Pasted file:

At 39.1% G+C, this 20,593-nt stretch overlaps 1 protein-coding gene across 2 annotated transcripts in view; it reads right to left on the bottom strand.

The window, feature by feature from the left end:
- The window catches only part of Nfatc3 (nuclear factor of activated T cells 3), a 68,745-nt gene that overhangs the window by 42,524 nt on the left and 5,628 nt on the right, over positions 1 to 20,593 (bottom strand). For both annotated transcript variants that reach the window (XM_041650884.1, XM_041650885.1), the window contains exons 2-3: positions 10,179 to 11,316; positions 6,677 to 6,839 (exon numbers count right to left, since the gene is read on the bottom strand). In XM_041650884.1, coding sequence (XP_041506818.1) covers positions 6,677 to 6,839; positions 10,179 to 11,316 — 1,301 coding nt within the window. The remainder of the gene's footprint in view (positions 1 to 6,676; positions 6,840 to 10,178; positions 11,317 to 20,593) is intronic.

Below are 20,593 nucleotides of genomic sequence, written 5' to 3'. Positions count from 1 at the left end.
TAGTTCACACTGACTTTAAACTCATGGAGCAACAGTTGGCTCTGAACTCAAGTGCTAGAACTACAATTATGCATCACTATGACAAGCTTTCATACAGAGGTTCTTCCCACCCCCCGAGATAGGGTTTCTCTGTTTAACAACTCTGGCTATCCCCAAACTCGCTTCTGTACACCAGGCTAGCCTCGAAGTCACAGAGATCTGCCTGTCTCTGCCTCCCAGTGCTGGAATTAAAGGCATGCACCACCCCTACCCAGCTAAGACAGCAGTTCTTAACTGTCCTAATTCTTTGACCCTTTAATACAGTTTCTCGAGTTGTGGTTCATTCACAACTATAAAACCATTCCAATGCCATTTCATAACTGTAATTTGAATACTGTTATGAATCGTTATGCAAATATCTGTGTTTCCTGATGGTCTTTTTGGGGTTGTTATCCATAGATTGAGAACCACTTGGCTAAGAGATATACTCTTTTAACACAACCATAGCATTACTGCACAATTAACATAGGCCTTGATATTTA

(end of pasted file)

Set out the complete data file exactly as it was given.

At 39.1% G+C, this 20,593-nt stretch overlaps 1 protein-coding gene across 2 annotated transcripts in view; it reads right to left on the bottom strand.

The window, feature by feature from the left end:
- The window catches only part of Nfatc3 (nuclear factor of activated T cells 3), a 68,745-nt gene that overhangs the window by 42,524 nt on the left and 5,628 nt on the right, over positions 1 to 20,593 (bottom strand). For both annotated transcript variants that reach the window (XM_041650884.1, XM_041650885.1), the window contains exons 2-3: positions 10,179 to 11,316; positions 6,677 to 6,839 (exon numbers count right to left, since the gene is read on the bottom strand). In XM_041650884.1, coding sequence (XP_041506818.1) covers positions 6,677 to 6,839; positions 10,179 to 11,316 — 1,301 coding nt within the window. The remainder of the gene's footprint in view (positions 1 to 6,676; positions 6,840 to 10,178; positions 11,317 to 20,593) is intronic.

Below are 20,593 nucleotides of genomic sequence, written 5' to 3'. Positions count from 1 at the left end.
TAGTTCACACTGACTTTAAACTCATGGAGCAACAGTTGGCTCTGAACTCAAGTGCTAGAACTACAATTATGCATCACTATGACAAGCTTTCATACAGAGGTTCTTCCCACCCCCCGAGATAGGGTTTCTCTGTTTAACAACTCTGGCTATCCCCAAACTCGCTTCTGTACACCAGGCTAGCCTCGAAGTCACAGAGATCTGCCTGTCTCTGCCTCCCAGTGCTGGAATTAAAGGCATGCACCACCCCTACCCAGCTAAGACAGCAGTTCTTAACTGTCCTAATTCTTTGACCCTTTAATACAGTTTCTCGAGTTGTGGTTCATTCACAACTATAAAACCATTCCAATGCCATTTCATAACTGTAATTTGAATACTGTTATGAATCGTTATGCAAATATCTGTGTTTCCTGATGGTCTTTTTGGGGTTGTTATCCATAGATTGAGAACCACTTGGCTAAGAGATATACTCTTTTAACACAACCATAGCATTACTGCACAATTAACATAGGCCTTGATATTTA